When companies want to train employees, they are usually faced with two options. The first option is to train them in-house. That is, to hand over training to the HR department or the Learning and Development department. The second, of course, is to outsource training to third parties and create a tailored curriculum that prioritizes the skills and knowledge that the firm wants its employees to learn.
On its face, it looks like in-house training may be a lot better financially. After all, you aren't paying third parties, and the people conducting the training are already employed by the company. But like with many things, it's important not to judge this book by its cover. In this article, we'll be going through why tailored training is financially better in the long run, what benefits a company might look to get from it, and even tips on how to choose the best third party trainers for your employees.
If a company wants to remain productive, it has to increase the capacity and quality of people that it employs. This could be done through increased recruitment, raising the standard of work, and training. Traditionally, the training of employees has been the road more traveled by companies looking to increase capacity and quality. And it's easy to see why. Recruitment drives can be very expensive, also time-consuming. Even after recruitment, recruits have to be trained, which means more money spent, and more time lost.
The question that remains is how do companies carry out this training? The first choice is to do everything in-house. Many companies falsely assume that they would be able to control the quality of training received, and it would also be cheaper in the long run. However, a close analysis shows that this is wrong.
When training is found in-house, employees often have to deal with impersonal learning tools and outdated systems. And the reason is simple; the firm isn't a training firm. This problem is even worse today when employees have access to platforms that offer a more customized and efficient experience than anything in-house training can provide. To address these issues, L&D must take a more flexible approach to training.
This is one benefit that is often overlooked when companies consider whether to go with tailored training or in-house training. But it shouldn't be. When training is outsourced to tailored training providers, it gives employees the chance to learn from people who come from different cultures with different values and may give them a new and informed perspective on their work. This gives them a varied base of skills that will help them become better employees with the ability to think outside the box. This, in turn, will increase the productivity of the company in the long run and makes a lot of financial sense.
The biggest argument against in-house training is that it's not efficient. The people conducting the training are often not the best at training, and since it isn't their regular jobs, they usually lack the skills to properly train employees. These trainers are usually full-time employers with their separate work responsibilities as well, so they won't be able to dedicate all their time to providing the best training. If you hire experts to create a tailored curriculum for training and to carry out that training, you would be giving experts that not only know what they are doing and are informed about the latest trends in whate skillset you want employees to acquire, they will also dedicate all their time to ensuring that employees experience high-quality training.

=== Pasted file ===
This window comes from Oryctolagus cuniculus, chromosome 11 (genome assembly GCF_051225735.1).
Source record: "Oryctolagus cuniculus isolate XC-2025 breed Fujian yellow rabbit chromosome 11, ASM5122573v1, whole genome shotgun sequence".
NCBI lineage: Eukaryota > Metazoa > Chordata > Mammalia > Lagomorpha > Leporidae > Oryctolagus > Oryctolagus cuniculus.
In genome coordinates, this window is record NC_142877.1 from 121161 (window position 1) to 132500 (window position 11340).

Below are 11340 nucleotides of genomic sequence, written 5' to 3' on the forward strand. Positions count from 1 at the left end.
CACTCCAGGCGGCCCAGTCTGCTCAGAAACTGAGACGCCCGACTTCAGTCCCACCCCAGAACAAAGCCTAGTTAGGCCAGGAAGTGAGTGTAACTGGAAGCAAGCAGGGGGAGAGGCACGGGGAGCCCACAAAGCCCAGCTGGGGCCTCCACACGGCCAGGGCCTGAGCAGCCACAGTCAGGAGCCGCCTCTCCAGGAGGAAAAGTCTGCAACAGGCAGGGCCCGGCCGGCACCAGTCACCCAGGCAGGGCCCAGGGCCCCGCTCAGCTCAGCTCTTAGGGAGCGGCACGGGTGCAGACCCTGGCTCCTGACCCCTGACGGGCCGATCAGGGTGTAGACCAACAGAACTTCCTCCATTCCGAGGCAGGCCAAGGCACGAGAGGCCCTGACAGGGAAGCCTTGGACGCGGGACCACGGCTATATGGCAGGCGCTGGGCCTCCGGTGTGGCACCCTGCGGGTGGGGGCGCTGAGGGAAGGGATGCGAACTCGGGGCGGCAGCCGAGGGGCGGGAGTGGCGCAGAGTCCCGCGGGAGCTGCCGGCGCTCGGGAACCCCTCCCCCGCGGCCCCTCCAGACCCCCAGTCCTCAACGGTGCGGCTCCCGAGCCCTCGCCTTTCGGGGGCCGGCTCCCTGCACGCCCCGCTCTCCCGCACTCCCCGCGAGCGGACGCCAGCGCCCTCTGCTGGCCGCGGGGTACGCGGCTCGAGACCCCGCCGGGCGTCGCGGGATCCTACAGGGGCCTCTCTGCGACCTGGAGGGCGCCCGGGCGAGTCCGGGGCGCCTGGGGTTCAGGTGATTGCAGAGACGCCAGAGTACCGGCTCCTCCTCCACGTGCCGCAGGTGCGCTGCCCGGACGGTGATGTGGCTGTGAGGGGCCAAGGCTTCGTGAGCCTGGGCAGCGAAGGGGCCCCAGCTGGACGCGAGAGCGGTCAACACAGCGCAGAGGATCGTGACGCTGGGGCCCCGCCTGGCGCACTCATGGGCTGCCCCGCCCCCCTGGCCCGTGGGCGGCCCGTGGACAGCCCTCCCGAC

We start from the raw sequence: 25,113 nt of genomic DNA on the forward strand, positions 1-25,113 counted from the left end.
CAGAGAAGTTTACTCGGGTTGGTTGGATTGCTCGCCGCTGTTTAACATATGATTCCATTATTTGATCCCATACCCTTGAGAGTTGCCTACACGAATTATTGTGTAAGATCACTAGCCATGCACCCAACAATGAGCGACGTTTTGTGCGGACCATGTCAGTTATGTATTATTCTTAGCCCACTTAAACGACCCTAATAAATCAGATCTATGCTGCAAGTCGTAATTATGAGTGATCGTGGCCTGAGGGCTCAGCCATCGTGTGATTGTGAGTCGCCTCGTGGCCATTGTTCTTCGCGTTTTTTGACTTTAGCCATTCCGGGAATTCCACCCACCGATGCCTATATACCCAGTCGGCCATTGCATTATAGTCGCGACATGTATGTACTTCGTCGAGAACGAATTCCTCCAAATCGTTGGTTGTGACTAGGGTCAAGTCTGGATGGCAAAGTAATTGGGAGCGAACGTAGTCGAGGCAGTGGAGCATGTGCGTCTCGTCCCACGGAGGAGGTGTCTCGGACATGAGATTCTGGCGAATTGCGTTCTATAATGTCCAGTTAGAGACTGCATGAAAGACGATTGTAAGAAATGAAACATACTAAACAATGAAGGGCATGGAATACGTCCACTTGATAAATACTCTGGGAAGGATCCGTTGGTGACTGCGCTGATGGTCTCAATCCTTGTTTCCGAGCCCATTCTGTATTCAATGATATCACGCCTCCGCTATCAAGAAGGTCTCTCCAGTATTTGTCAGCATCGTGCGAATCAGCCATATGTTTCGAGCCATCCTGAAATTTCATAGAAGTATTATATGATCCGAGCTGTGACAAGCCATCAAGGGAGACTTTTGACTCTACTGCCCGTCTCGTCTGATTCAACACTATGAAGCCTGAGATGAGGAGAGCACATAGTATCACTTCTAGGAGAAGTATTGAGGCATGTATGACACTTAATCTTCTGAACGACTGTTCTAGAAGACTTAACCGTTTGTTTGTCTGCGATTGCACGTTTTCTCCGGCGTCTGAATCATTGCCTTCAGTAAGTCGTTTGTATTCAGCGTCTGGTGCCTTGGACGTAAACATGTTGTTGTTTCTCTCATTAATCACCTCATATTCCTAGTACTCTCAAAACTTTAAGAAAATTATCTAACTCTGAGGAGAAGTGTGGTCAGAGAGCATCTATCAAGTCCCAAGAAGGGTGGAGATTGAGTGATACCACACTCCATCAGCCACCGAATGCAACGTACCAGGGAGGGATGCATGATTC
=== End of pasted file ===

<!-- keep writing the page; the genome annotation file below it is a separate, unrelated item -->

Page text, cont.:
Since tailored training is a lot more efficient than in-house training, it provides better-trained employees who end up contributing significantly to the productivity of the company and ends up increasing profits. Products of in-house training end up being insufficiently trained as such cannot contribute as much to the company.
The modern industry is constantly evolving due to new trends, and companies that want to keep up and still provide value need to constantly train employees to acquire new skills and knowledge to use new tools. This training has to deal with new programs, frameworks and even technology that in-house officers may not have a lot of experience with. That's why it's important to contract training out to third parties to whom training is bread and butter. These third parties are better equipped to deal with these changing landscapes and will end up training employees better than any in-house program can.
Don't automatically choose the provider that costs less. That almost ensures that the quality won't be as good. But that doesn't mean you should go for the most expensive provider as well. Just choose one that has the right balance of quality and cost.
The third-party you're contracting training out to should be one with a lot of experience with several kinds of training so that you can build a relationship with them as you go along.
In the end, it's clear that tailored training makes more financial sense in the long run. While it might be cheaper right now to just have in-house officers to run training programs, it doesn't make financial sense in the long run. That's why tailored training is your best bet if you plan on making a financially informed decision on employee training. As long as you choose an experienced and reliable third party training company, you'd definitely reap the long-term financial benefits.